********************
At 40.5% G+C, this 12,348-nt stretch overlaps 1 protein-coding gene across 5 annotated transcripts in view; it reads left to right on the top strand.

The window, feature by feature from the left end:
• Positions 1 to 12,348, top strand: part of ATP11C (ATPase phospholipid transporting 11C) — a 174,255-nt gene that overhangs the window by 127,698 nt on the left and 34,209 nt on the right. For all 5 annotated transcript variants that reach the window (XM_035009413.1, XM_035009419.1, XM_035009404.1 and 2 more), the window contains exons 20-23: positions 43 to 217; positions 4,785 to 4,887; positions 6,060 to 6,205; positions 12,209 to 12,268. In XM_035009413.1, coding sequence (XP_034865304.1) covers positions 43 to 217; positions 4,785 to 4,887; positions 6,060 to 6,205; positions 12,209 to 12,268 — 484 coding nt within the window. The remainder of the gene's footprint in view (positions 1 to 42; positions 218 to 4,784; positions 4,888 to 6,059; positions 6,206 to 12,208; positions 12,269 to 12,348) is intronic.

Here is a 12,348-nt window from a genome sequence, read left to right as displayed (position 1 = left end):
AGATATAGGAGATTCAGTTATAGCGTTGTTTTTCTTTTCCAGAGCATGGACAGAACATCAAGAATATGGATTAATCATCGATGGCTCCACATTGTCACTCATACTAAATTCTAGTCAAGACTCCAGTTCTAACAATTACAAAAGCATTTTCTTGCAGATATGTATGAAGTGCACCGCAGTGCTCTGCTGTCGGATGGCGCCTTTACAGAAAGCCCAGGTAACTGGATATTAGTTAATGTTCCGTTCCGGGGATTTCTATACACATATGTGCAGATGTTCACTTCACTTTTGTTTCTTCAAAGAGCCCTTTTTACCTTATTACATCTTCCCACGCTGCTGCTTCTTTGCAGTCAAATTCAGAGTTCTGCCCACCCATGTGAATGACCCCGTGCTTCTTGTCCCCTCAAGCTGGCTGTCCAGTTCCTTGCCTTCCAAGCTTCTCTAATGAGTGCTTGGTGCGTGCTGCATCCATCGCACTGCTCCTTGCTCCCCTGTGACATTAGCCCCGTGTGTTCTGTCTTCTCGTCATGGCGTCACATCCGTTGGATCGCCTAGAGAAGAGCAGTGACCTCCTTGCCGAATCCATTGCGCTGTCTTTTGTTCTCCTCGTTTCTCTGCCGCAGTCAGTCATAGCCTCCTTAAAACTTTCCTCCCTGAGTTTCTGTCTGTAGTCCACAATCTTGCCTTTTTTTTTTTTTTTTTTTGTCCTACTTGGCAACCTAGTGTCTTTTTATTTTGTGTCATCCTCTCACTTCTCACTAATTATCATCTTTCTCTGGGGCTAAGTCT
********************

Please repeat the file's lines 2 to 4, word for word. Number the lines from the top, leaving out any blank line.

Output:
The window, feature by feature from the left end:
• Positions 1 to 12,348, top strand: part of ATP11C (ATPase phospholipid transporting 11C) — a 174,255-nt gene that overhangs the window by 127,698 nt on the left and 34,209 nt on the right. For all 5 annotated transcript variants that reach the window (XM_035009413.1, XM_035009419.1, XM_035009404.1 and 2 more), the window contains exons 20-23: positions 43 to 217; positions 4,785 to 4,887; positions 6,060 to 6,205; positions 12,209 to 12,268. In XM_035009413.1, coding sequence (XP_034865304.1) covers positions 43 to 217; positions 4,785 to 4,887; positions 6,060 to 6,205; positions 12,209 to 12,268 — 484 coding nt within the window. The remainder of the gene's footprint in view (positions 1 to 42; positions 218 to 4,784; positions 4,888 to 6,059; positions 6,206 to 12,208; positions 12,269 to 12,348) is intronic.

Here is a 12,348-nt window from a genome sequence, read left to right as displayed (position 1 = left end):